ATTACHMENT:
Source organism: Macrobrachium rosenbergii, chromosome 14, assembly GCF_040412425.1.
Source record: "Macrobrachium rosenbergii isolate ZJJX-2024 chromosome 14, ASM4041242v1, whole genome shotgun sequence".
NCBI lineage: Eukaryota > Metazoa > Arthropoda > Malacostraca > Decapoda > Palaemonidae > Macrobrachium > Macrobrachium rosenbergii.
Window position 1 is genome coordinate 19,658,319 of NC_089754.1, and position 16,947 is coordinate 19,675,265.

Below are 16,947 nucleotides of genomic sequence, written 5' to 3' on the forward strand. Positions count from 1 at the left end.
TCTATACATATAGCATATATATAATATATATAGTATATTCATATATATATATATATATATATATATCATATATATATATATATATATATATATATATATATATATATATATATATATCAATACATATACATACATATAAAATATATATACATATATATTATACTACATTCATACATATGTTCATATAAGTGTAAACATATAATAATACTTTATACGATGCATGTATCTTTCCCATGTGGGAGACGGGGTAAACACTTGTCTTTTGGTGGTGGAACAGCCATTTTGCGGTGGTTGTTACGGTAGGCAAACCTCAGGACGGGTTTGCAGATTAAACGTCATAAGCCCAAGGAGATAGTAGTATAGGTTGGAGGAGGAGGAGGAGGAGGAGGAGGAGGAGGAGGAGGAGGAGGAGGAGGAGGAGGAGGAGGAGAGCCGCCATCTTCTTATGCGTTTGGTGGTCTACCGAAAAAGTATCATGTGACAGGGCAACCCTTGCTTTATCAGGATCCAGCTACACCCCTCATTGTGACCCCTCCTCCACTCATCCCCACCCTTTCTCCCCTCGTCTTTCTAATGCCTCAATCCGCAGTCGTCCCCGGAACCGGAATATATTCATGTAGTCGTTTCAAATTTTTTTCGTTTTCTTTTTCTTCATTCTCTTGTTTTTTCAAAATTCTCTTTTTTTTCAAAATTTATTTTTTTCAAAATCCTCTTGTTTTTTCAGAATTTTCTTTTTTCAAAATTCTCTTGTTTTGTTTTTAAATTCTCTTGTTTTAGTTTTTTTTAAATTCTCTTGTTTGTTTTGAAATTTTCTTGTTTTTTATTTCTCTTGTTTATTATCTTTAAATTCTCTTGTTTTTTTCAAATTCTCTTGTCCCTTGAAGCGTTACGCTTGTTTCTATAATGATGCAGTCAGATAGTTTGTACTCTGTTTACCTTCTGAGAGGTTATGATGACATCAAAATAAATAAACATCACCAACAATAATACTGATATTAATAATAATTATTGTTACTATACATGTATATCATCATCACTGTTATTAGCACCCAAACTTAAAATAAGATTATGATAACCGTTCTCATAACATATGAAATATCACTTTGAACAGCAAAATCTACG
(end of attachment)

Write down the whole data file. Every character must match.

Source organism: Macrobrachium rosenbergii, chromosome 14, assembly GCF_040412425.1.
Source record: "Macrobrachium rosenbergii isolate ZJJX-2024 chromosome 14, ASM4041242v1, whole genome shotgun sequence".
NCBI lineage: Eukaryota > Metazoa > Arthropoda > Malacostraca > Decapoda > Palaemonidae > Macrobrachium > Macrobrachium rosenbergii.
Window position 1 is genome coordinate 19,658,319 of NC_089754.1, and position 16,947 is coordinate 19,675,265.

Below are 16,947 nucleotides of genomic sequence, written 5' to 3' on the forward strand. Positions count from 1 at the left end.
TCTATACATATAGCATATATATAATATATATAGTATATTCATATATATATATATATATATATATATCATATATATATATATATATATATATATATATATATATATATATATATATATCAATACATATACATACATATAAAATATATATACATATATATTATACTACATTCATACATATGTTCATATAAGTGTAAACATATAATAATACTTTATACGATGCATGTATCTTTCCCATGTGGGAGACGGGGTAAACACTTGTCTTTTGGTGGTGGAACAGCCATTTTGCGGTGGTTGTTACGGTAGGCAAACCTCAGGACGGGTTTGCAGATTAAACGTCATAAGCCCAAGGAGATAGTAGTATAGGTTGGAGGAGGAGGAGGAGGAGGAGGAGGAGGAGGAGGAGGAGGAGGAGGAGGAGGAGGAGGAGGAGAGCCGCCATCTTCTTATGCGTTTGGTGGTCTACCGAAAAAGTATCATGTGACAGGGCAACCCTTGCTTTATCAGGATCCAGCTACACCCCTCATTGTGACCCCTCCTCCACTCATCCCCACCCTTTCTCCCCTCGTCTTTCTAATGCCTCAATCCGCAGTCGTCCCCGGAACCGGAATATATTCATGTAGTCGTTTCAAATTTTTTTCGTTTTCTTTTTCTTCATTCTCTTGTTTTTTCAAAATTCTCTTTTTTTTCAAAATTTATTTTTTTCAAAATCCTCTTGTTTTTTCAGAATTTTCTTTTTTCAAAATTCTCTTGTTTTGTTTTTAAATTCTCTTGTTTTAGTTTTTTTTAAATTCTCTTGTTTGTTTTGAAATTTTCTTGTTTTTTATTTCTCTTGTTTATTATCTTTAAATTCTCTTGTTTTTTTCAAATTCTCTTGTCCCTTGAAGCGTTACGCTTGTTTCTATAATGATGCAGTCAGATAGTTTGTACTCTGTTTACCTTCTGAGAGGTTATGATGACATCAAAATAAATAAACATCACCAACAATAATACTGATATTAATAATAATTATTGTTACTATACATGTATATCATCATCACTGTTATTAGCACCCAAACTTAAAATAAGATTATGATAACCGTTCTCATAACATATGAAATATCACTTTGAACAGCAAAATCTACG